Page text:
Volunteer Programs in Europe
European Projects and Vacations from Restoring Medieval Castles to Teaching
by Volker Poelzl
Volunteers are needed to help preserve Europe's heritage, including many projects restoring castles.
Europe remains the world’s wealthiest continent, and the need for international volunteers differs from the more impoverished regions in Africa or Latin America. But even with well-developed welfare, education, and health programs, some communities across Europe require volunteers. Needs include teaching English, child care, conservation, or preservation work on the many castles and other monuments scattered throughout the countryside. Volunteer service or a vacation in Europe is a great way to help people and communities in need and a transformational opportunity to get to know local Europeans. As a participant, you can immerse yourself in their respective cultures. You can learn a new language. You can experience Europe differently and more deeply than most short-term travel allows.
Where Can You Volunteer in Europe?
Eastern Europe has become a prime destination for international volunteers since it is Europe’s poorest and least developed region. The fall of communism continues to leave a legacy of neglected communities with fewer resources to fend for themselves in the new capitalist economies of their countries. Volunteer work in Eastern Europe focuses primarily on social development projects, child care, and education in Romania, Poland, and the Baltic states. Volunteer work in Western Europe can be found everywhere, from the U.K. to Greece and Portugal to Germany. Opportunities range from restoration projects and environmental preservation to teaching and farming. Social service volunteering (mainly working with children, people with disabilities, and older adults) is always needed. There are long and short-term volunteer opportunities all over Europe, ranging from two weeks to a year. No matter your available time, you can rest assured that you will find a volunteer position that suits your schedule.
Volunteer programs in dolphin and marine research are offered in Italy and Greece.
Volunteer Work Camps
Work camps are far more enjoyable than they sound, as they allow collaboration and engagement with locals and people from around the world on various projects at a low cost. (The Editor and his sons have participated in work camps restoring ancient castles and water mills, for example, at low cost but with rich rewards and lasting friendships.) Such camps in Europe often involve constructing, maintaining, and restoring historically or culturally significant sites or even archaeological excavations. Many are short-term volunteer projects geared toward local and international young people, including students. Most take place during the summer, usually between two and four weeks. Since participants work under local supervision, with no previous experience is necessary. In general, they do not pay participants. Yet, room and board are usually provided for the duration of the stay either for free or at very low cost.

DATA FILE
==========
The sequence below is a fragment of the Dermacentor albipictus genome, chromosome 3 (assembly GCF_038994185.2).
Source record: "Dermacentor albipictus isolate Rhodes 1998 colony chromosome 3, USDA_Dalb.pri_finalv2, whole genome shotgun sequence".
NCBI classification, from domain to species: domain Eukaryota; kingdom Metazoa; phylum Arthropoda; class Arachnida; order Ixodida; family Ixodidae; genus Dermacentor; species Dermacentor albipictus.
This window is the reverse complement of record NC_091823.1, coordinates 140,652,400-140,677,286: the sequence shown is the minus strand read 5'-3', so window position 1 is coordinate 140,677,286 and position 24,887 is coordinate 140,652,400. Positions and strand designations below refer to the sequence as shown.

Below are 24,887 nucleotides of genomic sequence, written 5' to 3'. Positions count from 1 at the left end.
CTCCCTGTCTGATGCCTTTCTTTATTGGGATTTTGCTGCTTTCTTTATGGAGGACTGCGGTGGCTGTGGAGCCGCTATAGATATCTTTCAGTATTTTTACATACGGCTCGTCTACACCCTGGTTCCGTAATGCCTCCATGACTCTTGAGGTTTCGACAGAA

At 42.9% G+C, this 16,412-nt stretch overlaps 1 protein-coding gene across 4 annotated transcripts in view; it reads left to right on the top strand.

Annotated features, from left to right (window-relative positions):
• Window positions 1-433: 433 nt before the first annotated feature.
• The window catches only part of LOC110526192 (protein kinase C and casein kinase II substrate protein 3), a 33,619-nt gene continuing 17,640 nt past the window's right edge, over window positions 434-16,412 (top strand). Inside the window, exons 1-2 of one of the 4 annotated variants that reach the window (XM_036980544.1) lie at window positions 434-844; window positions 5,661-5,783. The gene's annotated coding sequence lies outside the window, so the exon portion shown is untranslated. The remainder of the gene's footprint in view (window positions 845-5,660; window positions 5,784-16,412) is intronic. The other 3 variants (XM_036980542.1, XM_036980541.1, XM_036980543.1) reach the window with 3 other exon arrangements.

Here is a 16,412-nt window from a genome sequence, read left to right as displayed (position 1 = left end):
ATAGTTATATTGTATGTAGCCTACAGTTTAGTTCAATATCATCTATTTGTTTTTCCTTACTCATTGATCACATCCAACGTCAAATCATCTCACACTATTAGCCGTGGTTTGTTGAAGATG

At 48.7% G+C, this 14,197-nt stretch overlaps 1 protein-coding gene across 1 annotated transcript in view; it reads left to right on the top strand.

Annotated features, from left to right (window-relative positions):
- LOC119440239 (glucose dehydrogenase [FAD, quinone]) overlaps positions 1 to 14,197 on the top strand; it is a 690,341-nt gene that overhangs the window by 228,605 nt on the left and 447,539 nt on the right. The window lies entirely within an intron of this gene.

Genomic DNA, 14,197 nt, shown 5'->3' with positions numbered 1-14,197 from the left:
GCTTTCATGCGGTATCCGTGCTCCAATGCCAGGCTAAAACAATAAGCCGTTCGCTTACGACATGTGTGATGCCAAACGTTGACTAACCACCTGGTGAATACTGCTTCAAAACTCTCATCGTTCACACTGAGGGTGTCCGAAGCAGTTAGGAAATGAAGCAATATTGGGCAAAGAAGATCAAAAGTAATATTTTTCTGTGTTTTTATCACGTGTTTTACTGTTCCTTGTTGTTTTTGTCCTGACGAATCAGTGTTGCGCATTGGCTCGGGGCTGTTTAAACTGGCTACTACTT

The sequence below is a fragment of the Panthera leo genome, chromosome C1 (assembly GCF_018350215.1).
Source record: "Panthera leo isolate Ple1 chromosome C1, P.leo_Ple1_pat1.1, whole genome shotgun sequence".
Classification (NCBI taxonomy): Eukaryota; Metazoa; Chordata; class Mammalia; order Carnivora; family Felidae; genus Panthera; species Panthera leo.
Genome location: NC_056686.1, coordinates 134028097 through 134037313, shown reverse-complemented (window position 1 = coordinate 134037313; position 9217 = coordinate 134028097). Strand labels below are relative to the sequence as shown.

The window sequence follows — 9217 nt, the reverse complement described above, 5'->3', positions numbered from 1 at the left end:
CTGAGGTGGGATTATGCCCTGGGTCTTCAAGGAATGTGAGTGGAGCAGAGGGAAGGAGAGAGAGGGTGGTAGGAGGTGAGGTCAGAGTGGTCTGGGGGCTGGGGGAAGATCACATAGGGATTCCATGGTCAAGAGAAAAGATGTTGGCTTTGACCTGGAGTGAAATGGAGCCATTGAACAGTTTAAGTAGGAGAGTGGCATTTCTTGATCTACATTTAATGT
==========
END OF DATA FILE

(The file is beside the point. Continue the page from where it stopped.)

Imagine helping to rebuild a 1,000-year-old castle approximately the same way it was originally built! Participants generally volunteer during the week and have the weekends off for leisure and cultural activities.
Volunteers usually work with local groups and under local supervision who provide technical expertise. Also, as the name camp suggests, accommodations and living arrangements are camp-like and very group-oriented. Accommodations are often dormitory, but sometimes you can sleep in lofts of hay or other creative locations if you so desire. Food is usually prepared collectively and served in large dining tents or rooms. The social aspect of work camps is its best-known quality, as locals often work with volunteers from dozens of different countries, allowing for deep language and cultural immersion as well as lifelong friendships. Since volunteers come from various countries, working knowledge of the local language is optional, but local language immersion is typical. Although it is helpful, you will likely pick up some knowledge. Several international organizations offer work camps in Europe, among them the vast network that is Volunteers for Peace (VFP). There are also excellent country organizations such as the R.E.M.P.A.R.T. in France.
Volunteers for Peace works directly with N.G.O.s worldwide, offering very reasonable rates. VFP’s European projects require only a US$500 registration fee to participate in one of many volunteer projects. Shared housing is usually included, but food is not. Work camps offer inexpensive volunteer opportunities compared to commercial programs, although you are responsible for arranging flights and visas, travel insurance, and leisure activities. In addition, there probably won’t be any pre-departure training or in-country orientation and support. Still, if you don’t mind a more independent approach, volunteering this way might be perfect.
Volunteering on Organic Farms in Europe
Another prevalent activity similar to work camps, with many options in European countries, involves volunteering on organic farms. Much emphasis is on communal living, shared activities, and responsibilities. Organic farms usually offer room and board in exchange for your work. You occasionally also receive a small stipend. The work may be challenging, but the rewards are often great if you enjoy working with the earth and with people from around the world. Volunteering on organic farms is also a great way to extend your travel to Europe if your visa allows (typically three months at a time, maximum). The best way to find an organic farm for volunteer work is through WWOOF. This fantastic worldwide network connects organic farmers and volunteers. Workaway, Worldpackers, and HelpX have excellent websites offering low-cost farm work and work exchange opportunities with local European hosts for a small yearly membership fee.